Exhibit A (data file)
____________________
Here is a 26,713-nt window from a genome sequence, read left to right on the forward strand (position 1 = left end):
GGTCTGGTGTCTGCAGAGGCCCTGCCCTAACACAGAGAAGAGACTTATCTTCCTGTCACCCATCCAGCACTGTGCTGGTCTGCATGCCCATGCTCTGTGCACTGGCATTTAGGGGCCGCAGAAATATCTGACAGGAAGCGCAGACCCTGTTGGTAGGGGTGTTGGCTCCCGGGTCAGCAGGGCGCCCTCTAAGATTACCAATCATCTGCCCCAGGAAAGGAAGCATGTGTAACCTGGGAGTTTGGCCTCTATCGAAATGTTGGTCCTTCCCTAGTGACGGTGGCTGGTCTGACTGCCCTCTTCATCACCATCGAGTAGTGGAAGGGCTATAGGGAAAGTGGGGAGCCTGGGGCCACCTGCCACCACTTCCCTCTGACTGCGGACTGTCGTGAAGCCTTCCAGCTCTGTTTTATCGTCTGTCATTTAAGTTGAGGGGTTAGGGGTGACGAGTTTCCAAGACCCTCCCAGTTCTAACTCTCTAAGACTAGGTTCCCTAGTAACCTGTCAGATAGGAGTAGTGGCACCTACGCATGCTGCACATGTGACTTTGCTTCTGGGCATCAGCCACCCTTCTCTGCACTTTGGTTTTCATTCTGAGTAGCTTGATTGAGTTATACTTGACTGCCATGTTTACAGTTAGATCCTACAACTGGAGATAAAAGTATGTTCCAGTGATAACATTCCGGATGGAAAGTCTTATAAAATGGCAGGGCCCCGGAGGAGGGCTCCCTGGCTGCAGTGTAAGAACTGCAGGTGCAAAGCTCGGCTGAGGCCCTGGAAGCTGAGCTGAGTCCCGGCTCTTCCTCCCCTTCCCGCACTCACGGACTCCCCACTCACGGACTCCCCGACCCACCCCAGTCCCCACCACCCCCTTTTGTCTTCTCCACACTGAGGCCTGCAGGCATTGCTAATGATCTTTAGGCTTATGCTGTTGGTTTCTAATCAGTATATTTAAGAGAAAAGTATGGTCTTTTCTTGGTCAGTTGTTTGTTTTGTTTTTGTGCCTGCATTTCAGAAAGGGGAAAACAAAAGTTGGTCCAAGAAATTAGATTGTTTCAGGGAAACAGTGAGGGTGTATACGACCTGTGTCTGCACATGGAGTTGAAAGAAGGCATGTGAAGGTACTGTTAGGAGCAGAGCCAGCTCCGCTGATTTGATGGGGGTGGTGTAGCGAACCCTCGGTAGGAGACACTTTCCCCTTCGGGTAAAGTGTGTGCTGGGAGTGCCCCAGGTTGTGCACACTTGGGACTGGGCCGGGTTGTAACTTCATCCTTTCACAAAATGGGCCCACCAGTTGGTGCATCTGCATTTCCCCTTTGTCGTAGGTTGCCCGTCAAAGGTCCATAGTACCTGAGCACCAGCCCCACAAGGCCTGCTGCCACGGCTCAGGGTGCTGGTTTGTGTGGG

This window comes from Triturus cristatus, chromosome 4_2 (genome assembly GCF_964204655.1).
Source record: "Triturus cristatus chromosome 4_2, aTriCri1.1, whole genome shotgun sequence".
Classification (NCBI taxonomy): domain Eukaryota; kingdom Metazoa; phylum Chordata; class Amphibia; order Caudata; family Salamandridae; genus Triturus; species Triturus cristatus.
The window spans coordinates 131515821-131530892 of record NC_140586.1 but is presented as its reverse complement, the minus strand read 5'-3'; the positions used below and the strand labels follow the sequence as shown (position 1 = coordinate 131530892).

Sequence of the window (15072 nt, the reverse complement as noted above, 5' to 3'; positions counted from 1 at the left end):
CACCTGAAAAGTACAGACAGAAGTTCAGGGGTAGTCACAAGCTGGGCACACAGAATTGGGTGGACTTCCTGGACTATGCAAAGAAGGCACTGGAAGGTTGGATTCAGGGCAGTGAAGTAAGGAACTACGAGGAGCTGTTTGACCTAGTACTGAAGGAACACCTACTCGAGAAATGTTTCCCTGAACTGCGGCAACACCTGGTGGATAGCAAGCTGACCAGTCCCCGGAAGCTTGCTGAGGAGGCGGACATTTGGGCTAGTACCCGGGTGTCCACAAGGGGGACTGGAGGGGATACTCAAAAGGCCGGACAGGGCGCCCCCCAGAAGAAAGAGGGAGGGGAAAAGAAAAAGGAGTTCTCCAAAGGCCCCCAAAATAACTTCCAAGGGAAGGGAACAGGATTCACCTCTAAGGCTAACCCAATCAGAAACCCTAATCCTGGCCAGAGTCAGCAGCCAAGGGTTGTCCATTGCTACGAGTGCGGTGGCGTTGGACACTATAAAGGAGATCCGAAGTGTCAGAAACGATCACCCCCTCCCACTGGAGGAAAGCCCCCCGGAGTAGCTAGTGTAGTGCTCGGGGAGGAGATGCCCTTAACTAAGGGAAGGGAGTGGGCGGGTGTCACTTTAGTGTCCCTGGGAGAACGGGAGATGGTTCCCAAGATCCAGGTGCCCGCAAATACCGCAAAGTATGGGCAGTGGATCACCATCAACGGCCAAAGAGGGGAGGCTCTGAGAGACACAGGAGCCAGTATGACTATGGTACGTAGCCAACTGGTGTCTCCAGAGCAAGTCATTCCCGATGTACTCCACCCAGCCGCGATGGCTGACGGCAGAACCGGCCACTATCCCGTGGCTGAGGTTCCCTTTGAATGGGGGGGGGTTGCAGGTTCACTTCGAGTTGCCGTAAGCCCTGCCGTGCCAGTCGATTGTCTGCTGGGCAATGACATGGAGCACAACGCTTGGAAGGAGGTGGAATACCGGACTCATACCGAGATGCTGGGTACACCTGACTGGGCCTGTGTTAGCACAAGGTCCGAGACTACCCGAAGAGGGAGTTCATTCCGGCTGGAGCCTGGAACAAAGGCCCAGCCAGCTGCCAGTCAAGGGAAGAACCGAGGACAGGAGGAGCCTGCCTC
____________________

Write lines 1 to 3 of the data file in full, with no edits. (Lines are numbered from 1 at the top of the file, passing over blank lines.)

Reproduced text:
Here is a 26,713-nt window from a genome sequence, read left to right on the forward strand (position 1 = left end):
GGTCTGGTGTCTGCAGAGGCCCTGCCCTAACACAGAGAAGAGACTTATCTTCCTGTCACCCATCCAGCACTGTGCTGGTCTGCATGCCCATGCTCTGTGCACTGGCATTTAGGGGCCGCAGAAATATCTGACAGGAAGCGCAGACCCTGTTGGTAGGGGTGTTGGCTCCCGGGTCAGCAGGGCGCCCTCTAAGATTACCAATCATCTGCCCCAGGAAAGGAAGCATGTGTAACCTGGGAGTTTGGCCTCTATCGAAATGTTGGTCCTTCCCTAGTGACGGTGGCTGGTCTGACTGCCCTCTTCATCACCATCGAGTAGTGGAAGGGCTATAGGGAAAGTGGGGAGCCTGGGGCCACCTGCCACCACTTCCCTCTGACTGCGGACTGTCGTGAAGCCTTCCAGCTCTGTTTTATCGTCTGTCATTTAAGTTGAGGGGTTAGGGGTGACGAGTTTCCAAGACCCTCCCAGTTCTAACTCTCTAAGACTAGGTTCCCTAGTAACCTGTCAGATAGGAGTAGTGGCACCTACGCATGCTGCACATGTGACTTTGCTTCTGGGCATCAGCCACCCTTCTCTGCACTTTGGTTTTCATTCTGAGTAGCTTGATTGAGTTATACTTGACTGCCATGTTTACAGTTAGATCCTACAACTGGAGATAAAAGTATGTTCCAGTGATAACATTCCGGATGGAAAGTCTTATAAAATGGCAGGGCCCCGGAGGAGGGCTCCCTGGCTGCAGTGTAAGAACTGCAGGTGCAAAGCTCGGCTGAGGCCCTGGAAGCTGAGCTGAGTCCCGGCTCTTCCTCCCCTTCCCGCACTCACGGACTCCCCACTCACGGACTCCCCGACCCACCCCAGTCCCCACCACCCCCTTTTGTCTTCTCCACACTGAGGCCTGCAGGCATTGCTAATGATCTTTAGGCTTATGCTGTTGGTTTCTAATCAGTATATTTAAGAGAAAAGTATGGTCTTTTCTTGGTCAGTTGTTTGTTTTGTTTTTGTGCCTGCATTTCAGAAAGGGGAAAACAAAAGTTGGTCCAAGAAATTAGATTGTTTCAGGGAAACAGTGAGGGTGTATACGACCTGTGTCTGCACATGGAGTTGAAAGAAGGCATGTGAAGGTACTGTTAGGAGCAGAGCCAGCTCCGCTGATTTGATGGGGGTGGTGTAGCGAACCCTCGGTAGGAGACACTTTCCCCTTCGGGTAAAGTGTGTGCTGGGAGTGCCCCAGGTTGTGCACACTTGGGACTGGGCCGGGTTGTAACTTCATCCTTTCACAAAATGGGCCCACCAGTTGGTGCATCTGCATTTCCCCTTTGTCGTAGGTTGCCCGTCAAAGGTCCATAGTACCTGAGCACCAGCCCCACAAGGCCTGCTGCCACGGCTCAGGGTGCTGGTTTGTGTGGG

This window comes from Triturus cristatus, chromosome 4_2 (genome assembly GCF_964204655.1).